Peter Jackson’s Saruman in The Hobbit will be ‘unfallen’.

Even leaving the history aside, though, an unfallen Saruman makes for much better storytelling. We know that Gandalf has no suspicion of Saruman’s fall when he first leaves for Isengard in FOTR, so there can be no hints of any corruption in his interactions with the Council in The Hobbit (anything we as viewers could discern would certainly not escape Galadriel). Therefore, the only way to portray a fallen Saruman would be to show him working behind the scenes to undermine the attack on Dol Guldur, and in a way that neither Gandalf nor Galadriel ever becomes aware of. Even if that were credible, it doesn’t seem to add anything to the story. And if future viewers of all six films in internal chronological order first see Saruman as a good guy, they’ll be as blindsided as Gandalf when he turns traitor in FOTR. The only narrative function of a fallen Saruman in The Hobbit would be to spoil that surprise. (Part 2 of this series has much more to say about the interaction of the two trilogies.)

In fact, I think we’ll see in this trilogy just why Gandalf regards Saruman as “both wise and powerful” (though admittedly somewhat proud, stubborn, and conservative, since he is apparently skeptical about the significance of the Morgul-blade). We’ll even see Gandalf and Saruman collaborate on creating devices to help win the Battle of Dol Guldur (in the books, credited largely to Saruman alone). And we’ll come to understand that Saruman’s invention of the Olympic Explosive Device in TTT was inspired and informed by Gandalf’s mastery of fireworks in The Desolation of Smaug; that Saruman mimics Gandalf’s magic with technology makes this a cruelly ironic application of Clarke’s Law.
Oops, I said the magic words: Morgul-blade. We’ve learned quite a bit about how the Sauron storyline has been revised for the movie, but what we’ve learned raises many further questions, some of which are so subtle that I haven’t seen them asked yet. Let’s look at what we know and what we don’t know, and see if we can figure out the missing details of this major (but quite justifiable and dramatically effective) revision of Middle-Earth history.

Posted in Characters, Green Books, Headlines, Hobbit Book, Hobbit Movie, The Hobbit on November 24, 2012 by
Daggers of Tauriel

20 responses to “Imagining Peter Jackson’s The Hobbit: Part One”

  1. says:

    This is amazing.Thank you!

  2. mildred snitzer says:

    the barrow-downs speculation is pretty hair brained. i think its safe to say the blade is either found in the troll shaws or found by radagast

  3. Claude Allen says:

    We see Gandalf in Dol Guldur holding Glamdring. But we don’t see Gandalf holding Glamdring when he’s fighting Thrain.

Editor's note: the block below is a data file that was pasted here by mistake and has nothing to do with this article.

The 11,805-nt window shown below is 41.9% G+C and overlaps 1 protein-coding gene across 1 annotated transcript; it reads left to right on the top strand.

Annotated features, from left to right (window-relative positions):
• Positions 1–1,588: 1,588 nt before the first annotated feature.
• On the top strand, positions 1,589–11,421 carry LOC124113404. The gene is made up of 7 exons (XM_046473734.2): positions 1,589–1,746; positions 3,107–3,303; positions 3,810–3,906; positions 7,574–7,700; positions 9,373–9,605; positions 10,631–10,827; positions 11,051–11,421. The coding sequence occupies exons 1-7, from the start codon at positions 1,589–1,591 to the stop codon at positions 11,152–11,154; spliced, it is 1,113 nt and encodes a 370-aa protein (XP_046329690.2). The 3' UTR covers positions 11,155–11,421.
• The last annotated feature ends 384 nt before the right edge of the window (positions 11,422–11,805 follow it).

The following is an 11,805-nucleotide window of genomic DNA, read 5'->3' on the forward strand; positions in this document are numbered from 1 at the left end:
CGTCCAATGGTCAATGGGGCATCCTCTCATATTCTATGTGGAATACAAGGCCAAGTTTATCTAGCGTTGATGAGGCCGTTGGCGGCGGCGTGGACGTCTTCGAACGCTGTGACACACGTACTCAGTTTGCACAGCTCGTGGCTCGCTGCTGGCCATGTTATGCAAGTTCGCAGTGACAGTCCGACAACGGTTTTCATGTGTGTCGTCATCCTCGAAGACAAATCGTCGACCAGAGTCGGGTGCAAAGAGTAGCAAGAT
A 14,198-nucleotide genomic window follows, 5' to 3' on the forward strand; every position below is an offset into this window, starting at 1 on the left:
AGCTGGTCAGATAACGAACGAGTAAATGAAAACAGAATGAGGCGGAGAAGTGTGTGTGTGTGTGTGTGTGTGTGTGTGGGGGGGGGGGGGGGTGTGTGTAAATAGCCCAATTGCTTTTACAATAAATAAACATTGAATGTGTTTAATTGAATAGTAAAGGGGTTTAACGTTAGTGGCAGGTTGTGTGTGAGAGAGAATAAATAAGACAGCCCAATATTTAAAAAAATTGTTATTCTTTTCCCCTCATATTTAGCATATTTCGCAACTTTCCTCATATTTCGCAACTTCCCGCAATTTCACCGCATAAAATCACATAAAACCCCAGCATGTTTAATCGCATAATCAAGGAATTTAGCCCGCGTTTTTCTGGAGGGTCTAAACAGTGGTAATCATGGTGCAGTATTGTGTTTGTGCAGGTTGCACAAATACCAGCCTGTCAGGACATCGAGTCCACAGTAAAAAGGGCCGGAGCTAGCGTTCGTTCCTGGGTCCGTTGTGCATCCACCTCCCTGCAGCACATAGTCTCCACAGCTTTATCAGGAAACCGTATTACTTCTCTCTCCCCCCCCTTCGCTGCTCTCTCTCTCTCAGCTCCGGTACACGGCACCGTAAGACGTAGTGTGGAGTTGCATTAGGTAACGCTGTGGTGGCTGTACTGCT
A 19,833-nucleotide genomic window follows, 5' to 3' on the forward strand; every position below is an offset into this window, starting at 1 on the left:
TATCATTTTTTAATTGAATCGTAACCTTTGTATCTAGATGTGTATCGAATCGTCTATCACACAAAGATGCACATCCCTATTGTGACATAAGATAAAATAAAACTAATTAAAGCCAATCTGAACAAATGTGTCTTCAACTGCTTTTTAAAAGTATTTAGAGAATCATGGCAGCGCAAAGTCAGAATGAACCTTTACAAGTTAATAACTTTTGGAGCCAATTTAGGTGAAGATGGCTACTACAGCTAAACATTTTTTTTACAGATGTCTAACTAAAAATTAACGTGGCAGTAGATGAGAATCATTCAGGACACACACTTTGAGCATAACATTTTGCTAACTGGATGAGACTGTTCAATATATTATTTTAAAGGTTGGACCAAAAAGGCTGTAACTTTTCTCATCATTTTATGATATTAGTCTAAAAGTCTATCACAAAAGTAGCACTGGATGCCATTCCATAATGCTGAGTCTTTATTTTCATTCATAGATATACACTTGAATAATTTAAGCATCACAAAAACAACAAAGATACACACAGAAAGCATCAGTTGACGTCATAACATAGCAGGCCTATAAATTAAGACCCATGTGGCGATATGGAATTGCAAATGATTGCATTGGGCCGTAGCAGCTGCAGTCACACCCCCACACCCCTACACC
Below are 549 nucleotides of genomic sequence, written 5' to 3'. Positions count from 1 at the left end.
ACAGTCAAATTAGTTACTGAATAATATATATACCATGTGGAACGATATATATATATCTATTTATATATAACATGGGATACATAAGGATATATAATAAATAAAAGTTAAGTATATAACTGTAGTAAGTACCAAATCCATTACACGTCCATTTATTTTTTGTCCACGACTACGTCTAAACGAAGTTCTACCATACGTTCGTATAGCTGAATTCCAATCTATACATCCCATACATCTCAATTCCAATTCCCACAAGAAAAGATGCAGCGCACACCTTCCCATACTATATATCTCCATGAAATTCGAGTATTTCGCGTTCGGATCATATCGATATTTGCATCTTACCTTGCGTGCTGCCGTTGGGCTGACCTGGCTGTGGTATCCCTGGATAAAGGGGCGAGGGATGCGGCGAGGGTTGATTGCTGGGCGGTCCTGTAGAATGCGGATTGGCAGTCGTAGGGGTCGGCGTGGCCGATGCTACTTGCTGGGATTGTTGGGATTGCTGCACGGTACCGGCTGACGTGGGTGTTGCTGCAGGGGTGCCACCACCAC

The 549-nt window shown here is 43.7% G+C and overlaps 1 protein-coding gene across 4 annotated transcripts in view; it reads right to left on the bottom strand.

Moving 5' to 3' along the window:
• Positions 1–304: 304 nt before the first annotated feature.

Maybe I’m guilty of wishful thinking, but Gandalf might have found Thrain way before he ever acquired Glamdring, like it was written by Tolkien. After all, we do see the key to Erebor’s secret entrance in Thorin’s hand before they encountered the trolls. I’ve heard plenty of people jump to the conclusion that Gandalf went into Dol Guldur and found Thrain in the present tense of the movie, like with Glamdring. Hopefully that’s wrong.

  4. Goattrider says:

    Great analysis can’t wait to see whether it plays out pike this. BTW we dont actually see Denethor look in the Palanthir but it’s implied in the movie and confirmed in the extras of the extended edition

  5. Ian K. says:

    I think the Barrow-downs idea could work, but I don’t believe that anyone but Gandalf will enter. Frodo and company only entered the Barrow-downs because they wanted to keep off the road and avoid the Nazgul, which are in no way a threat to the dwarves at this point. They will likely stick to the main road on their way to Rivendell. But this doesn’t mean Gandalf won’t be doing some barrow investigations, and he may find a Morgul-blade within.

  6. ericmvan says:

    They already botched, oops, I mean changed the history of Glamdring in LOTR, by not having it glow blue for orcs, meaning it’s not a sword made in Gondolin. (I understand the rationale for that — they wanted to make Sting unique.) So there’s no point in having Gandalf acquire it as Orcrist’s mate in this movie. Therefore, he’s probably had Glamdring all along, and had it when he found Thrain in the dungeons, 91 years ago. Eliminating Glamdring from the Troll-hoard will make Thorin’s acquisition of Orcrist more special. In fact, they could throw in a bit about Glamdring having been made many years later (by, say, Celebrimbor) as essentially a knock-off of, and companion to Orcrist. So finding the original after which it was modeled — and one that still has the magic
    glow-blue power, which art was lost in later years — would be really cool.

    Thanks for pointing this out — one of the main reasons I did this was to have people pose new puzzles to solve!

  7. Rune says:

    would’nt Rhadaghast be responsible for sending the eagles to the aid of Ghadalf the dwarves and Bilbo? I’m no expert but this would give him some credibility other than being a buffoon?

    Are you suggesting in your article that the lord of the Eagle’s get’s arrow shot and gandalf heals him upon whisking them away… Good speculation and all but there really is no way of knowing the end of the movie until we see it but some good calls in here.

    I hope the Nazgul tombs get pushed over to the second movie as you say as this makes sense. but have the party split just like FOTR

  8. ericmvan says: